▲ Let’s go green with Harry Potter!
Let’s improve cooperation between publishers and readers to green the publishing industry and contribute to the protection of forests and the climate.
This summer the GKU’s monthly Small Is Beautiful and the Korea Publication Ethics Commission began a green publishing campaign to help save forests. The two organizations conducted the campaign during the Fall Reading Festival at the Open Square of the National Museum of Korea from September 24th to 27th, 2009.
When you step into a bookstore, what comes to your mind first? The answer may differ according to whether you are interested in publishing or reading. If you think of books as ‘material’, then you may think about paper and its major ingredient, a tree.
It was only 165 years ago that paper was first made out of pulp from trees. It was at that time that a German weaver invented wood pulp and thus began the era of mass production of paper. Later, the paper industry became a huge equipment industry and is now famous for its high energy consumption. According to the Organization for Economic Cooperation and Development (OECD), it is the third-largest green house gas emitter after the chemical and steel industries.
Bringing change through paper: time to green the publishing industry
Modern citizens, or ‘Homo Papyrus’, consume paper in various ways. As industrialization progresses, global paper consumption continues to rise. The huge demand for paper leads to the cutting down of trees, a major ingredient of paper.
▲ The monthly publication Small Is Beautiful has been printed on recycled paper for 13 years
Then where do most publishers using this virgin pulp get the trees from? The paper which is made through the process of planning, editing, and printing comes mostly from forests in Canada, America, Russia, and Finland. Pulp also comes from ancient forests and rain forests thousands of years old in Indonesia and South America. In the case of Canada, its northern forest, which is being destroyed for pulp, is the largest area of ancient forest left in North America. 45 percent of the forest has been logged to meet the national and international demand for paper. In Russia, at least 50 percent of trees are now being logged illegally.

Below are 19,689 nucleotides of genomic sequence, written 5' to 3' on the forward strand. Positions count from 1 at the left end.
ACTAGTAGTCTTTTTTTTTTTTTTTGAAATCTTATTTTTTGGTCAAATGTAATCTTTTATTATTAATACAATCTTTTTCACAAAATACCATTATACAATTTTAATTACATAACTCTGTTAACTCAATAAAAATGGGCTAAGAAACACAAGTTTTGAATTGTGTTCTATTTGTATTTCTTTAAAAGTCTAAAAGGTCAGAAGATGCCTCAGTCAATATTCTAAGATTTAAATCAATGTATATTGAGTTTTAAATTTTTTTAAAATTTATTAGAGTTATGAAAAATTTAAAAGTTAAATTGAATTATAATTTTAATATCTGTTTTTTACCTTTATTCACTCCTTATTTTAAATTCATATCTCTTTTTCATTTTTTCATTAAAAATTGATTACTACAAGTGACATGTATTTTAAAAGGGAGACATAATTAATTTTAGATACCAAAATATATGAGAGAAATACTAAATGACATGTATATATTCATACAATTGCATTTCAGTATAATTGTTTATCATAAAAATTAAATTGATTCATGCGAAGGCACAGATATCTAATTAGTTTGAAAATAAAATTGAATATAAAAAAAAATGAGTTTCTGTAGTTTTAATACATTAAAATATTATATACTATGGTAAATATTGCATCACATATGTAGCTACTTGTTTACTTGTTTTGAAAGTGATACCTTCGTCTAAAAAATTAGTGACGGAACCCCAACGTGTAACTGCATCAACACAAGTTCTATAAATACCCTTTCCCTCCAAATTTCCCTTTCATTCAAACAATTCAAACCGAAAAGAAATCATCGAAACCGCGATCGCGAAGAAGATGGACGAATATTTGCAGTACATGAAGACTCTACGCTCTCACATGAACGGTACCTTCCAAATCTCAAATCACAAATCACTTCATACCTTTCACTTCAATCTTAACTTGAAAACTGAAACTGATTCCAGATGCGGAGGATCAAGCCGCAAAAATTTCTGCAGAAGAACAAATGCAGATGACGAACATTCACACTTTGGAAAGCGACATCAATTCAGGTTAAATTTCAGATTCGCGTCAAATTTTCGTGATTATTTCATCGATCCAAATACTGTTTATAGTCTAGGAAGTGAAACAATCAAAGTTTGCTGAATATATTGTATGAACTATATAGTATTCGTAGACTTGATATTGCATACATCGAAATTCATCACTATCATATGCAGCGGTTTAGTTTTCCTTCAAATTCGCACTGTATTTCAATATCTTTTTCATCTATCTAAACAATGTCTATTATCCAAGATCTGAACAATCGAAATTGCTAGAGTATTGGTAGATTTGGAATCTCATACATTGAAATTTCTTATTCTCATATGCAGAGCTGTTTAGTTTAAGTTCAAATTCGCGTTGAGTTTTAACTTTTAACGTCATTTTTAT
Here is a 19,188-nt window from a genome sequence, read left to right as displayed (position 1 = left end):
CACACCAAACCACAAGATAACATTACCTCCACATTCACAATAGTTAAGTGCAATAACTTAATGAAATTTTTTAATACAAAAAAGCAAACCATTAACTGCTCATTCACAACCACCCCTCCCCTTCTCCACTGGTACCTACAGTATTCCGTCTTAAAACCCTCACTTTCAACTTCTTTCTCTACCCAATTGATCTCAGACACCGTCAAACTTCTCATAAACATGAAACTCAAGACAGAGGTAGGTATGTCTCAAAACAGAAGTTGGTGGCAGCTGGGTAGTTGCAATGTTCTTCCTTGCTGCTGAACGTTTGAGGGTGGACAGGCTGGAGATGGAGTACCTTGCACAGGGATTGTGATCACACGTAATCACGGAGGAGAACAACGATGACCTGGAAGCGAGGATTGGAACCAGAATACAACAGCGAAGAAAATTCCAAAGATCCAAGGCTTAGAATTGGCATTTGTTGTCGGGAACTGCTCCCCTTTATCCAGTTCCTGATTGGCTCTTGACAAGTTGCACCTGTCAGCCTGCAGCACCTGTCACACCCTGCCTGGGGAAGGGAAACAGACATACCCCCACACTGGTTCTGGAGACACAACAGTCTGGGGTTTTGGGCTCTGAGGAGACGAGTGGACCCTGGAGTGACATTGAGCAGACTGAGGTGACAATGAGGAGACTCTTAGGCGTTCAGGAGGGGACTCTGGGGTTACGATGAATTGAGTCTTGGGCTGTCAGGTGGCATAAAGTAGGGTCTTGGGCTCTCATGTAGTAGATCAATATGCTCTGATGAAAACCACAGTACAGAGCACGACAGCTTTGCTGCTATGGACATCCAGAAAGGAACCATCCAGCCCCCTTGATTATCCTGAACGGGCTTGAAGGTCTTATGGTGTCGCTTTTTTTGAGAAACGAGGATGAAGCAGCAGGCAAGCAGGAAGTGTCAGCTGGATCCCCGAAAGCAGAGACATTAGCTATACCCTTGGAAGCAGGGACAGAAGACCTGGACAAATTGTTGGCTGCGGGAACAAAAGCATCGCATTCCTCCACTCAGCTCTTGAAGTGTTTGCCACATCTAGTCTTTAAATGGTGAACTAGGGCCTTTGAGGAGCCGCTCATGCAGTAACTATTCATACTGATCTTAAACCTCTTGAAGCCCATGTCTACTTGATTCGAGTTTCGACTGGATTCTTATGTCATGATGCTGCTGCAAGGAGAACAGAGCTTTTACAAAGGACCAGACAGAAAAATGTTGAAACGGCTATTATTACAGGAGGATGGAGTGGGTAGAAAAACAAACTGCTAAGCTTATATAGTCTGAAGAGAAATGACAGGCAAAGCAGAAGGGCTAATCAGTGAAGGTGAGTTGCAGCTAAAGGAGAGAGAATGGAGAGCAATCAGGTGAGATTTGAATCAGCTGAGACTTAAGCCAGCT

▲ The monthly publication Small Is Beautiful has been printed on recycled paper for 13 years.
Is it safer to buy paper made from artificially deforested land called ‘tree plantations’? More surprising is the problem of tree plantations which has recently come to light. During the last 15 years huge pulp and paper mills have been built in Sumatra, Indonesia which has the largest area of ancient forest among developing nations. There, rain forest is cleared and burned for eucalyptus which takes about 2 to 3 years to grow into a full-grown tree. Australia and New Zealand are also home to eucalyptus. In a monoculture tree plantation, it is impossible to manage them without chemical fertilizers, pesticides, or weed killers. As a result, the forest grown here is vulnerable to diseases, harmful insects and storms, and cannot be called a true ‘forest’ in that it loses 90 percent of its biodiversity so that it cannot maintain ecological circulation. In the face of the climate change crisis, it is natural that book publishers, the front runner of ‘Homo Papyrus’, should be required to be ‘environment-friendly’ and ‘sustainable’. There are various ways to shift from being virgin pulp consumers to forest-keeping publishers. It is high time that every book publisher set at least one guideline to put into practice and tried to find out how to green the process of book publication.
Shifting to recycled paper, ‘climate friendly paper’
▲ Movie star Ji-tae Yoo was featured on the poster aimed at promoting green publishing campaign. The poster, made from 100 percent recycled paper, will be displayed in libraries, schools and bookstores across the nation.
By recycling waste paper, we will avoid destroying the earth’s ancient forests and also address the problem of methane which is generated by landfill sites and is 21 percent more harmful than CO2. One ton of recycled paper can save 17 trees, enough energy to power the average home for 6 months, reduce landfill by 3 cubic meters, save 31,780 liters of water and reduce air pollution by 75 percent
Research shows that one ton of recycled paper uses 43 percent less energy than a ton of paper made from virgin pulp. Recycled paper usually associated with hard times is now the general trend among environmentally-aware countries. You can easily find books or other many printed materials labeled 100 percent post-consumer recycled paper. While there is only a little recycled paper available for a book cover in our country, there is more recycled paper in the body of the book than one might think. Even though post-consumer content varies from one paper manufacturer to another, you can make a difference by using pre- or post- consumer recycled paper. Let us improve cooperation between book publishers and readers to green the publishing industry contributing to the protection of forests and the climate.
“We would never buy paper made from dead bears, otter, salmon and birds, from ruined native cultures, from destroyed species and destroyed lives.” – Margaret Atwood (a Canadian author)
Translated by Sung ChangKwon
Proofread by Simons Chloe Jane
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